While the Adivasis feared that they would lose their land rights, culture and history — and not without reason — soon they started erecting stone slabs with inscriptions written in Hindi, highlighting the special autonomy granted to Adivasi areas under the Fifth Schedule of the Constitution, and summary of Supreme Court orders. The text, however, was not a word for word reproduction of the Constitutional provisions, but how the Adivasis interpreted them. The villagers interpreted that the general state and central laws do not apply in scheduled areas and that the Gram Sabha are primary governing authority in the villages in scheduled areas.

One of the villagers in Udburu, who feared police and media, questioned the government over its failure to implement welfare schemes over the years.

The stone engravings also invoked tribal traditions and Article 19 (5) to bar the entry of people, including government officials, from outside the village.

Pathalgadi eventually took the shape of a movement and spread like a wildfire to at least 100 villages of Khunti district, resulting in major resistance by Adivasi villagers, often leading to armed battles with the state machinery.

Reacting to the government “high-handedness” and alleged police brutality against the villagers, a 24-year-old tribal youth who is out on bail and is in hiding in Ghaghra village, tells The Federal: “What did they achieve in the last 70 years (since the adoption of the Constitution)? When we assert our Constitutional rights, they have a problem.So why do we need a government?”

He had stopped government officials from laying a road, from building a water tank in the village and had refused to take monthly ration. He was angry that the government failed to explain the benefits of the schemes and had not taken the consent of the villagers as mandated.

Subsequently, the police cracked down on the villages and slapped charges against many villagers.

According to reports, an analysis of 19 FIRs filed in cases related to the Pathalgadi movement revealed that the police had named 172 persons besides mentioning hundreds as “unknown”.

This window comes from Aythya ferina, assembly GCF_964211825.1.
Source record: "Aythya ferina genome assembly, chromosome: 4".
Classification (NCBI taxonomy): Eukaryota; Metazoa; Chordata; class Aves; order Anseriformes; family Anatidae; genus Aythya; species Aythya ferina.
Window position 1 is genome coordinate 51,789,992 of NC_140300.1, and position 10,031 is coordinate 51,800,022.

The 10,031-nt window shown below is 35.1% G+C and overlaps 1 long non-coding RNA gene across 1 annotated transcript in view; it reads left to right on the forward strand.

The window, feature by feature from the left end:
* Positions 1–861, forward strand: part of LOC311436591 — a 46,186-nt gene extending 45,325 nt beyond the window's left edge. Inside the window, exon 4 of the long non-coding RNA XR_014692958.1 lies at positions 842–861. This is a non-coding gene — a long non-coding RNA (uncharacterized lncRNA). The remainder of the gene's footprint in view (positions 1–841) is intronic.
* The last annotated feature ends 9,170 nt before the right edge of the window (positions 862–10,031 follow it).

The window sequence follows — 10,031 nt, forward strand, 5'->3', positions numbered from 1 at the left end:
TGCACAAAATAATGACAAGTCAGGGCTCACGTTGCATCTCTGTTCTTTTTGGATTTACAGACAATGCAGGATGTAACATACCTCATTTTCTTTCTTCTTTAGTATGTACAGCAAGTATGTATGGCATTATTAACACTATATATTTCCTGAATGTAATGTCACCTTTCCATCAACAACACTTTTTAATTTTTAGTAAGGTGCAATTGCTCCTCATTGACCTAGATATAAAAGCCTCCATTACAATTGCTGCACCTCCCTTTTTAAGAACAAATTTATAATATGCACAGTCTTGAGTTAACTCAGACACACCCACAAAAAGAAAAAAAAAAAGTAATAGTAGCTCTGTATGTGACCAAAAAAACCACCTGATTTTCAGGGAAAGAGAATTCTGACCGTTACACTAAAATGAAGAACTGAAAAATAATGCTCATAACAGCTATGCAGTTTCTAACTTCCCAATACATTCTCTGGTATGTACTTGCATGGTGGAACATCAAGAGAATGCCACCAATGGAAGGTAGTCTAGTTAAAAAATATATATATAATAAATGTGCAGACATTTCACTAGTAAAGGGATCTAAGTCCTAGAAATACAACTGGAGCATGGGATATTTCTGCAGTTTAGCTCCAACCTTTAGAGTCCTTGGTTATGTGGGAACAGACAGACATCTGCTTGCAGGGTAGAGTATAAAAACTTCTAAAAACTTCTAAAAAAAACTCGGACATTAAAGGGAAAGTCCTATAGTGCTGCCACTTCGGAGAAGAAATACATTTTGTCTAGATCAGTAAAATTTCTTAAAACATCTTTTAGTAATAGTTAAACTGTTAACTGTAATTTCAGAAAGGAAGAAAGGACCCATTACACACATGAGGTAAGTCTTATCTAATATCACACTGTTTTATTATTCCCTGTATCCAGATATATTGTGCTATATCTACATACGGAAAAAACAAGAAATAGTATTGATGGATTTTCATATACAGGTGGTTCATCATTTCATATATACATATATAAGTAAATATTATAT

Civil rights group, Jharkhand Janadhikar Mahasabha, which had accessed all the FIRs, noted that at least 10,000 unidentified villagers were slapped with sedition charges.

The villagers allege that as the FIR mentioned several people as “unknown”, police brutality continued in the villages and anyone who spoke against the system or against them were arrested and included in the list.

Repression and repercussions

Before Prabhu Purthy was arrested, the police had raided the village in search of movement’s key proponent Joseph (Yusuf) Purty in June and July 2018. Fearing state action, the villagers took refuge in a nearby hillock, which again came under the police radar.

One of the villagers, named in the FIR who doesn’t not wish to be quoted or photographed, tells The Federal that the police showed no mercy on villagers when they fled to the hillock.

Silmani Purty in Udburu village is a victim of police brutality and now she’s unable to meet jailed husband and struggles to earn a livelihood.

“It was rainy season and yet we managed to stay together and fight, but with the passage of time, as we disregarded their orders to come down, they showed no mercy on us. Men were arrested, women were beaten and kids were left homeless,” he says.

Angered by this, the villagers allegedly abducted three security personnel posted at the then-local BJP MP Karia Munda’s home in Khunti. This gave a fillip to the state to intensify the crackdown on them. Several villages were raided subsequently.

With increasing police brutality, there was a sense of gumption, fear and silence that prevailed in the villages. Many villagers who were on bail or released subsequently, went on the run. In many villages like Udburu, villagers feared to talk to outsiders and kept a close watch on anyone who entered the village.